Annie Morris, Bronze Stack 9, Viridian Green

West Yorkshire History Centre

Taken from the artist’s distinctive Stack series, the 11.5-foot bronze sculpture by Annie Morris (b. 1978, London, UK) comprises a tall column of precariously arranged irregular spheres. The colour palette, including vivid blues, deep reds and vibrant greens, reflects both the busy outdoor environment of the city but also the stunning natural landscape that surrounds Yorkshire, a great source of inspiration to Morris whilst preparing for her first institutional solo show at the Yorkshire Sculpture Park in 2021. The sculpture is outside the West Yorkshire History Centre, a purpose-built archive that holds the history of the West Riding of Yorkshire from 1194, including records of births, marriages and deaths. These symbolic themes are echoed in Morris’s practice, which touches on vulnerability and strength, grief and renewal, hope, uncertainty, rebirth and creativity.

Halima Cassell, The Gathering

Wakefield Westgate Station

The hand-carved concrete sculpture The Gathering by Halima Cassell (b. 1975, Kashmir, Pakistan) will comprise five sculptural columns, each representing a figure. The work reflects the artist’s interest in Barbara Hepworth and calls to mind Hepworth’s The Family of Man sculptures whilst also combining Cassell’s distinctive geometric and architectural elements. Works from the The Family of Man series are on permanent display at both The Hepworth Wakefield and Yorkshire Sculpture Park. Cassell spent time studying Hepworth when commissioned by Wakefield Art Gallery in 2008 to create a piece to celebrate The Hepworth Wakefield being built. The commission, titled Light Strings through Zenith & Nadir, reflected on the architecture styles of the longstanding Wakefield Art Gallery and The Hepworth Wakefield.

Halima Cassell, Fan Construction

The Hepworth Wakefield Garden

Another work by Halima Cassell, Fan Construction, 2023, is situated in The Hepworth Wakefield Garden. Created in cast iron, the surface of the six-metre-high sculpture has recurring patterns inspired by the geometry and symmetry found in nature. It complements a carved relief in unglazed clay, Fan (2005), acquired by The Hepworth Wakefield in 2022, which is on display inside the gallery. For Fan Construction, Halima has combined pigments to create a warm red hue, which responds to the red brick of Rutland Mills while providing a counterpoint to the concrete of The Hepworth Wakefield.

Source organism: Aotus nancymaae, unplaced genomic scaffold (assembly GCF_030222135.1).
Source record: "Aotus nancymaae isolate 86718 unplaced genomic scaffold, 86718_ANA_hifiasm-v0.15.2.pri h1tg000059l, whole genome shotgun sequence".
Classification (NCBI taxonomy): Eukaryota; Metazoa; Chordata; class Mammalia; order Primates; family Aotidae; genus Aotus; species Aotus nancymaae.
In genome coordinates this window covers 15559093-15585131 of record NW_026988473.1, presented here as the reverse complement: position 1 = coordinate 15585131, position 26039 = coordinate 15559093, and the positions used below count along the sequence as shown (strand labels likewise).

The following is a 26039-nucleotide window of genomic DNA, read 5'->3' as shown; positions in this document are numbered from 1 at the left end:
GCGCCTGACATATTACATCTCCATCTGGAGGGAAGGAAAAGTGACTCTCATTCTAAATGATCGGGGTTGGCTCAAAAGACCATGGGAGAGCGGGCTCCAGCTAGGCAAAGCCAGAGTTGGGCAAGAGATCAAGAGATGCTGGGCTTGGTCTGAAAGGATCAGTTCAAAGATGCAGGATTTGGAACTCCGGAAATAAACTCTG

Ro Robertson, The Source

The Springs (launches September 2023)

Ro Robertson’s (b. 1984, Sunderland, UK) The Source will take the form of a 20-metre long sculptural walkway and garden. Taking visual inspiration from the movement of water, this ambitious new work will highlight local history and environmental factors, and connect with the subject of healing. It has been developed specifically for the site of The Springs, one of the main public transport and pedestrian routes through Wakefield, which was previously the site of freshwater springs. Until 1837, the sole sources of water in the city were springs, wells and streams, and the site would have been used as a daily watering hole and place of healing. Robertson has worked in collaboration with Katy Merrington (Cultural Gardener, The Hepworth Wakefield) to develop a planting plan selection that focusses on movement, structure, and sensory elements with the aim of providing a space where people can feel encompassed by nature.

Jason Wilsher-Mills, The Amazonian Caiman God

Cathedra Precinct, Wakefield city centre

Jason Wilsher-Mills (b. 1969, Wakefield, UK) presents a new 6.5-foot bronze sculpture that in part explores his own personal connection to nearby Walton Hall, the former home of Charles Waterton, at which his parents met while his mother was working there as an auxiliary nurse. Wilsher-Mills’ sculpture depicts an Amazonian Caiman God holding a small ferry boat containing figures of his parents. The figure is wearing leg callipers as a proud depiction of disability and a nod to the artist’s own experience of debilitating chicken pox in childhood that left him partially paralysed. Visitors are able to engage further with the sculpture through augmented reality technology and QR codes, which allows them to hear a new poem by poet and broadcaster Ian McMillan, created in response to the sculpture’s themes, as well as access an online animated film.